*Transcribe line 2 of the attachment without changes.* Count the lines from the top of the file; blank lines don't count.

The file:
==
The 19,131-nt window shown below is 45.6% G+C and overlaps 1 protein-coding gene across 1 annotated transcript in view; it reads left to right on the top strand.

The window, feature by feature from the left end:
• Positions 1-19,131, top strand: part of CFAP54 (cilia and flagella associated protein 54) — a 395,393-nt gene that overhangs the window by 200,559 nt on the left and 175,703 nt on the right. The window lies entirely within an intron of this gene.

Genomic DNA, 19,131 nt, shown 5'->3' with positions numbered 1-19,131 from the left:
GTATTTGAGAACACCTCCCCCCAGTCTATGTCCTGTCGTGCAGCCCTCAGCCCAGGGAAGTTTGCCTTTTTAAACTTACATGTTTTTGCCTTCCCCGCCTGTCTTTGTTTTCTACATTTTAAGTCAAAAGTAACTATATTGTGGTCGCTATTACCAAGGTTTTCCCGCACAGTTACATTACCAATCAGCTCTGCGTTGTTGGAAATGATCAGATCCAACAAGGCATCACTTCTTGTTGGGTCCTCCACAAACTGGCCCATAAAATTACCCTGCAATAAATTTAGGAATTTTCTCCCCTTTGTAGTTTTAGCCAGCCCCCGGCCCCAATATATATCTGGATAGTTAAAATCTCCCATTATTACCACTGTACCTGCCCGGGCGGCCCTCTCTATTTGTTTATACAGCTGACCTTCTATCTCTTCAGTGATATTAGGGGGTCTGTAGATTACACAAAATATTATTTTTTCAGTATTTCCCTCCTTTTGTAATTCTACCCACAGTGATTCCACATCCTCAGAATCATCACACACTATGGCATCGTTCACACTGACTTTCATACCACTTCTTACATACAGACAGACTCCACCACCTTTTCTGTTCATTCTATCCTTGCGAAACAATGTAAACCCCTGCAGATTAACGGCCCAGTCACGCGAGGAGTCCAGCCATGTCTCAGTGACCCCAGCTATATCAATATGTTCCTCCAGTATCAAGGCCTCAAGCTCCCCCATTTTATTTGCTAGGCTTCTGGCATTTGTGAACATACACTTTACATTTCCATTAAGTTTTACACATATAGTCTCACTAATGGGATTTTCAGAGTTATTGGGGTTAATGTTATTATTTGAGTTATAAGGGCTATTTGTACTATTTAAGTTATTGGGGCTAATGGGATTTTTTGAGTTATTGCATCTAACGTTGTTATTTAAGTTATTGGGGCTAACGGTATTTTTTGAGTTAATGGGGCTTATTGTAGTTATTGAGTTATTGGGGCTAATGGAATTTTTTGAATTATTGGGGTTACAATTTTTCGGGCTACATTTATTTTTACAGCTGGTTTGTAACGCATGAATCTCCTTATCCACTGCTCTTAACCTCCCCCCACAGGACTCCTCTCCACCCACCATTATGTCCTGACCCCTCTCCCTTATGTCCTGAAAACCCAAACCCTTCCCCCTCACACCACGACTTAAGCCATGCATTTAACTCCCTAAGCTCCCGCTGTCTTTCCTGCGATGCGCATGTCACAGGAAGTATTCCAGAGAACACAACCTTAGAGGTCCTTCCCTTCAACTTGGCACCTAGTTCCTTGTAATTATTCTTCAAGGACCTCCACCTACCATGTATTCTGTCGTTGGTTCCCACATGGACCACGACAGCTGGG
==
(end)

The window, feature by feature from the left end: